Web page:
Targeted SBIR/STTR grant solicitations are focused on specific research areas identified by the participating Institutes or Centers. Some targeted FOAs, identified as RFAs (Requests for Applications) or PASs (Program Announcements with Set-aside funds), have funding set-aside in the Institute or Center’s budget for that targeted program. Targeted solicitations may have different receipt dates than the standard receipt dates used by the Omnibus solicitations.
The SBIR/STTR Statute (15 U.S.C. §638) establishes cap for the maximum dollar amount of SBIR and STTR awards, above which an agency must request a SBA-approved waiver. Generally, HHS allows for SBIR and STTR budgets up to the SBA budget guidelines, but individual NIH Institutes and Centers can set their own budget limits. The NIH recognizes that some biomedical innovations require additional funding to reach the marketplace. For those topics, the NIH has a waiver from the SBA to allow larger awards. The list of SBA approved waiver eligible topics is updated on a yearly basis. Applicants are strongly encouraged to contact program officials prior to submitting any application in excess of the total award amounts listed above and early in the application planning process.
Once you’ve identified an opportunity of interest, you can access the application forms and begin preparing your application using ASSIST, NIH’s online application preparation and submission system, or Grants.gov Workspace. Regardless of the system you will use, you need to complete a one-time registration with eRA Commons to submit to the NIH. It is recommended that you register with eRA Commons at least 6 weeks prior to the submittal date of a submission.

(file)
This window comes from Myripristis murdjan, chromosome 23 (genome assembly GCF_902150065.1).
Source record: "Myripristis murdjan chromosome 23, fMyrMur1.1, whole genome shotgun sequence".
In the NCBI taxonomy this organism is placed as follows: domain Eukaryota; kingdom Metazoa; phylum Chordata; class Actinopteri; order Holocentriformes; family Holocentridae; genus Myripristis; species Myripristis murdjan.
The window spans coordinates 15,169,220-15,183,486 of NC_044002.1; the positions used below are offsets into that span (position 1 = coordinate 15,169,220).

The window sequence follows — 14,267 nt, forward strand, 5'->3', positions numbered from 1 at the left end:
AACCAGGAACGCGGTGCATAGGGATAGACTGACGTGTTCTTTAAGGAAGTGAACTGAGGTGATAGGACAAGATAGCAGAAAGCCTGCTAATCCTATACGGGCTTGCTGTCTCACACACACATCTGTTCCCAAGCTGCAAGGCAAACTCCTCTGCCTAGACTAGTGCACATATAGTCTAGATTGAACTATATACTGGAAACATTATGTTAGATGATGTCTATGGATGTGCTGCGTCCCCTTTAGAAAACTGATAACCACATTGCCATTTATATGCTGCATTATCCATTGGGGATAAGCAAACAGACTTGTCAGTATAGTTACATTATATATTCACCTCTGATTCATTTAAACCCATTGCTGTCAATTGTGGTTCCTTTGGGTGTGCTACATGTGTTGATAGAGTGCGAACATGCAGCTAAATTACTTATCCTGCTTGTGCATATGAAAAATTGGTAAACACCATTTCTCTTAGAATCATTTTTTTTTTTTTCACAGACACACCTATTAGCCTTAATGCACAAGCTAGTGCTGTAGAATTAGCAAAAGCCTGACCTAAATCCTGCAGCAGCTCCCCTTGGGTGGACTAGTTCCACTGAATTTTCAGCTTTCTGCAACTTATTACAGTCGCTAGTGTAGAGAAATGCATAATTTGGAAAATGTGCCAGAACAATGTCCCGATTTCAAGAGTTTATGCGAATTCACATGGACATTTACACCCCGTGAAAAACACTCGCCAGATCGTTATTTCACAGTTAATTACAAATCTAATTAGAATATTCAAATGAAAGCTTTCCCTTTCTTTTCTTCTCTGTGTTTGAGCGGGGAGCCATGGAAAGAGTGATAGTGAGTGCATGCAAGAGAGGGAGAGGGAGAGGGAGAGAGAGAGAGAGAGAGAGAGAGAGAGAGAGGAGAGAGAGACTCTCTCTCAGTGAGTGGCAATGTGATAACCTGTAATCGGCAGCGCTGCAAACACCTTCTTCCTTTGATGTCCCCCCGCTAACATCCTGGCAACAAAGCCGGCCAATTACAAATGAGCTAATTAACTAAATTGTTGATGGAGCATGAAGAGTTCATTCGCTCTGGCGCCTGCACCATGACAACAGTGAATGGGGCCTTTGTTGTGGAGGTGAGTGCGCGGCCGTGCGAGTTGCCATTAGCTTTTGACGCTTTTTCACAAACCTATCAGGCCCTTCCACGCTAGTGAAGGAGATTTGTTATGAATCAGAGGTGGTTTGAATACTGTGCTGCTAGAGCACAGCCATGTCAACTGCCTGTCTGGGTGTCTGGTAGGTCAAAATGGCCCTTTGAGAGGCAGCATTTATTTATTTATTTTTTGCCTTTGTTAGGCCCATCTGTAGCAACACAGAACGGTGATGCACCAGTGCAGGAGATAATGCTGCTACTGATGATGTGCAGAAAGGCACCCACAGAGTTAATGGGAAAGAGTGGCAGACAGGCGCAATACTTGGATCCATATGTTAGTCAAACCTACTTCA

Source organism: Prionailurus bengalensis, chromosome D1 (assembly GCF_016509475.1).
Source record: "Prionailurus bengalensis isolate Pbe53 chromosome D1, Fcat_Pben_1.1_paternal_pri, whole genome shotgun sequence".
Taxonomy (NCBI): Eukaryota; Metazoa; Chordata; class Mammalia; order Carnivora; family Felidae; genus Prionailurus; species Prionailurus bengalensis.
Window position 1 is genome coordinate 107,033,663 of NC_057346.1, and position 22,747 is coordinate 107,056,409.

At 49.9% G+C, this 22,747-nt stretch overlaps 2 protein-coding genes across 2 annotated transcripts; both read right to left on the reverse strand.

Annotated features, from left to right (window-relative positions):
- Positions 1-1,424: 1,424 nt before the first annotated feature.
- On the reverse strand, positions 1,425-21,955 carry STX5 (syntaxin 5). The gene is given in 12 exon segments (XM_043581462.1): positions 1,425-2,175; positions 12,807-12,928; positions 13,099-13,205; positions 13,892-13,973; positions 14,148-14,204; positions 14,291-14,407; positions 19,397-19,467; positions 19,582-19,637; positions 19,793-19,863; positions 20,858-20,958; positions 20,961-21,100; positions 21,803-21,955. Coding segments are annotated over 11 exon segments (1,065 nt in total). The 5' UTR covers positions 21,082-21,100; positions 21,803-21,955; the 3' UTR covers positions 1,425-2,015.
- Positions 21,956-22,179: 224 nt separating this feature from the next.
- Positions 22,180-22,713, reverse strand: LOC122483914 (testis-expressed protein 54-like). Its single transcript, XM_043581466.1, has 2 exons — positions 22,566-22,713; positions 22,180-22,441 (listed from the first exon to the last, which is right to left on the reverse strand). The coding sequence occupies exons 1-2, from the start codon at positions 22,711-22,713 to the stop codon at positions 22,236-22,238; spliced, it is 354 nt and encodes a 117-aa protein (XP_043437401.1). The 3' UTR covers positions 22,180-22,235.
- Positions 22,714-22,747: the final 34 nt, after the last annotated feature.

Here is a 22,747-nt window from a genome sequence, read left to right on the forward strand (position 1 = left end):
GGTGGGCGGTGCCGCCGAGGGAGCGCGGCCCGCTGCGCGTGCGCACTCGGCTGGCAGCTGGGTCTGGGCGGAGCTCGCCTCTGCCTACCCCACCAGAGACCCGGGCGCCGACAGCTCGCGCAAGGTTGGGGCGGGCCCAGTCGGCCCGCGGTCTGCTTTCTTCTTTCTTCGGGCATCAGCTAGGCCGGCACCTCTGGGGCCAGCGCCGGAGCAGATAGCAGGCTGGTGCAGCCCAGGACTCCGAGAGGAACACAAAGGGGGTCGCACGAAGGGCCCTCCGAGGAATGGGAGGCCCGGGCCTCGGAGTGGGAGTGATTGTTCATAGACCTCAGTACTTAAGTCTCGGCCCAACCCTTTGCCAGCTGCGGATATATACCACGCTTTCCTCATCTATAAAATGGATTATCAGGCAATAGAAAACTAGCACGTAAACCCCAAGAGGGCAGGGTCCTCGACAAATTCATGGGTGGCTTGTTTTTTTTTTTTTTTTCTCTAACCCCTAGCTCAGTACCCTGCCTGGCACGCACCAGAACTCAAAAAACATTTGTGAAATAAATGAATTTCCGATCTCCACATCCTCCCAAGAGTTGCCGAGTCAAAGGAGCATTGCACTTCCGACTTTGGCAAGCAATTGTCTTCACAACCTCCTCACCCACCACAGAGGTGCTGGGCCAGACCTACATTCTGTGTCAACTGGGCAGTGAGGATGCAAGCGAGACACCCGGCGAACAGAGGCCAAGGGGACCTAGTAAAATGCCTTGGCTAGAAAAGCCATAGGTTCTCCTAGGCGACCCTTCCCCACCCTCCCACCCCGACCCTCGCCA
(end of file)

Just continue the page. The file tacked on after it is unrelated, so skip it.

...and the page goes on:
Prepare your application following guidance on the How to Apply – Application Guide page (including SBIR and STTR Instructions), instructions in the funding opportunity, and any related notices in the NIH Guide for Grants & Contracts. The proposal that you will submit to the NIH is a collection of forms and documents that you will upload into ASSIST or Grants.gov as an application. In order to understand the structure of your application, you should download the appropriate grants package as early as possible. For the first-time applicant, anticipate that it will take considerable time to understand the structure and how to prepare a compelling application.
Another unique feature of working with the NIH is the resubmission of applications. To learn more about the resubmission option, review the section called "Resubmission Applications" in the SF424 (R&R) SBIR/STTR Application Guide for NIH and other PHS Agencies [PHS stands for Public Heath Service].
In this tutorial, we have touched briefly on the funding opportunities and application process necessary to submit to the NIH, CDC or FDA. It will take you time to learn how to write winning proposals in response to the many HHS opportunities. The best way to increase the likelihood of success is to reach out to the HHS SBIR/STTR program office, as well as to the program staff within each of the Institutes and Centers. Be sure to take advantage of the opportunity to communicate frequently with agency personnel who are positioned to assist in paving a straighter road to success.